In the fallout to Facebook's hot mess regarding data sharing with Cambridge Analytica, there have been calls by a lot of people including Elon Musk, WhatsApp co-found Brian Acton and others to #DeleteFacebook. But for some, that task might be too extreme a measure, as Facebook is (sadly) still one of the best ways to stay in contact with friends and family, especially over long distances.
Thankfully, there's a middle-ground that could increase your privacy and security, and maybe even save your bacon in case Facebook gets sloppy about sharing user data again in the future: deleting permissions for third-party apps.
Previously, removing permissions was a pain in the arse because you had to manually delete each app one by one, which, depending on how many apps you used, could take 30 minutes or more. But in the wake of the scandal, Facebook has updated both its mobile and desktop sites with a new bulk removal option that can delete everything all at once.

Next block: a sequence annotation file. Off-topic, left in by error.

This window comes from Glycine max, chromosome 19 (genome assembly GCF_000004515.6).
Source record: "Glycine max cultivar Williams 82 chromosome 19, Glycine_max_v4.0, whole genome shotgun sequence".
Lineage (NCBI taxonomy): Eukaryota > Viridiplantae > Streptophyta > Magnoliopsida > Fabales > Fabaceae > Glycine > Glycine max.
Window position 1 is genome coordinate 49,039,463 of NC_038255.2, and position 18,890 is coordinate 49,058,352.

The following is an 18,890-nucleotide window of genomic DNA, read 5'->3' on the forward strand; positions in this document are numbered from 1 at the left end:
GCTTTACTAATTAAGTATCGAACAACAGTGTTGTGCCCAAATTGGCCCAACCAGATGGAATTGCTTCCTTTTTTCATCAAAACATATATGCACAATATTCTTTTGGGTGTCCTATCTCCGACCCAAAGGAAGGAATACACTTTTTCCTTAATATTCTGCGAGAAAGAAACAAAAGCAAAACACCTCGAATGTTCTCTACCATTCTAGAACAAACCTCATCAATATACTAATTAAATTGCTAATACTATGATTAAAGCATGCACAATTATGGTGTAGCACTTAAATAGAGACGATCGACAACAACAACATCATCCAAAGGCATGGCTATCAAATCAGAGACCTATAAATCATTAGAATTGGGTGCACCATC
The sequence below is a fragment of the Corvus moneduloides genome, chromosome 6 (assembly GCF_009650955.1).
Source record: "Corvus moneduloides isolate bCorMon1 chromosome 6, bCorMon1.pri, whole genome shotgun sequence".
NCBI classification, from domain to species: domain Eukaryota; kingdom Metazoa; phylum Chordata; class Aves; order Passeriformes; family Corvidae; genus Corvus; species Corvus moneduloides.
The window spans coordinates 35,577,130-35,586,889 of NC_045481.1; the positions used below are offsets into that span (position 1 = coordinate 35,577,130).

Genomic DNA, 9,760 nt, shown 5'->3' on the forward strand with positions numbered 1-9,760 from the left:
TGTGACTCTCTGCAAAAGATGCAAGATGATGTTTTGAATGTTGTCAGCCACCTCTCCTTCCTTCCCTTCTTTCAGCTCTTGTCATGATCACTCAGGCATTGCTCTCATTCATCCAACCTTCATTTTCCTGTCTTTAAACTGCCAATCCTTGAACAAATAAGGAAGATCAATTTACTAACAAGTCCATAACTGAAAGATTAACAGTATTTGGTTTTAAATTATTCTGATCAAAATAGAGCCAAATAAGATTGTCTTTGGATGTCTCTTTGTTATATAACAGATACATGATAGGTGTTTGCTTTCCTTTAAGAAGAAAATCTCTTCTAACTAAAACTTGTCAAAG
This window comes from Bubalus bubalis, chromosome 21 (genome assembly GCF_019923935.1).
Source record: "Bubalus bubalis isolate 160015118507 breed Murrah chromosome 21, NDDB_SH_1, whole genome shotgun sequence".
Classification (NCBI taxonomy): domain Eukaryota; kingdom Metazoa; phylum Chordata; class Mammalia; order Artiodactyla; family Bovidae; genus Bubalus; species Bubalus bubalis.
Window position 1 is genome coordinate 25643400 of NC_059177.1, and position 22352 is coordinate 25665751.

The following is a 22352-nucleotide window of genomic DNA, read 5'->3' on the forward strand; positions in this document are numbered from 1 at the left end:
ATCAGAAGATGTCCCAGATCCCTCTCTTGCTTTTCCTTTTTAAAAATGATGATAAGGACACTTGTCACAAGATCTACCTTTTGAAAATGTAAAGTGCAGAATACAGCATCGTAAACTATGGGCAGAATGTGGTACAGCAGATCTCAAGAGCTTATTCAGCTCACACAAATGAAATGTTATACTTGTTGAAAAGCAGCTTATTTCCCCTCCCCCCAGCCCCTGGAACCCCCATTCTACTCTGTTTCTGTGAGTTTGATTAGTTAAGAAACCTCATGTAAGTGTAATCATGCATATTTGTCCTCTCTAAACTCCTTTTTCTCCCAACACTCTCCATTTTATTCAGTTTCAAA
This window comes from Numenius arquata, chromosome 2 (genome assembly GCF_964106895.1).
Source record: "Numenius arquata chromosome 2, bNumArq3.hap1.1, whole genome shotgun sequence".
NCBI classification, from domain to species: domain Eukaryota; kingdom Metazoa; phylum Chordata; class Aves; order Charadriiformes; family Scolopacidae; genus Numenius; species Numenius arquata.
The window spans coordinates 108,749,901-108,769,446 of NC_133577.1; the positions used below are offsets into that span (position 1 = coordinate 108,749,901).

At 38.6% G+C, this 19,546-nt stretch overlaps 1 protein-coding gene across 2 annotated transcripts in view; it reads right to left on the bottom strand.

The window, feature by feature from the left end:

On desktop, just log into Facebook, open up the drop down menu in the top right, and then hit the option for Settings. Then, just click the tab for Apps. After that, you should be looking at a page that says App Settings and "Logged in with Facebook" at the top. On mobile, it's pretty much the same, but actually a little easier.
From there, you can just click all the apps you want to deny, and when you're done, hit the blue Remove button to trash all their permissions. This should help reduce any possible data sharing that might go on between Facebook and any third-party apps or services.
However, you should know that doing all this won't prevent Facebook itself from continuing to profile and gather data about you. To do that, you really will need to delete Facebook entirely. Then there's just Google, Microsoft, Amazon and a dozen other companies to worry about, and those are just the big ones.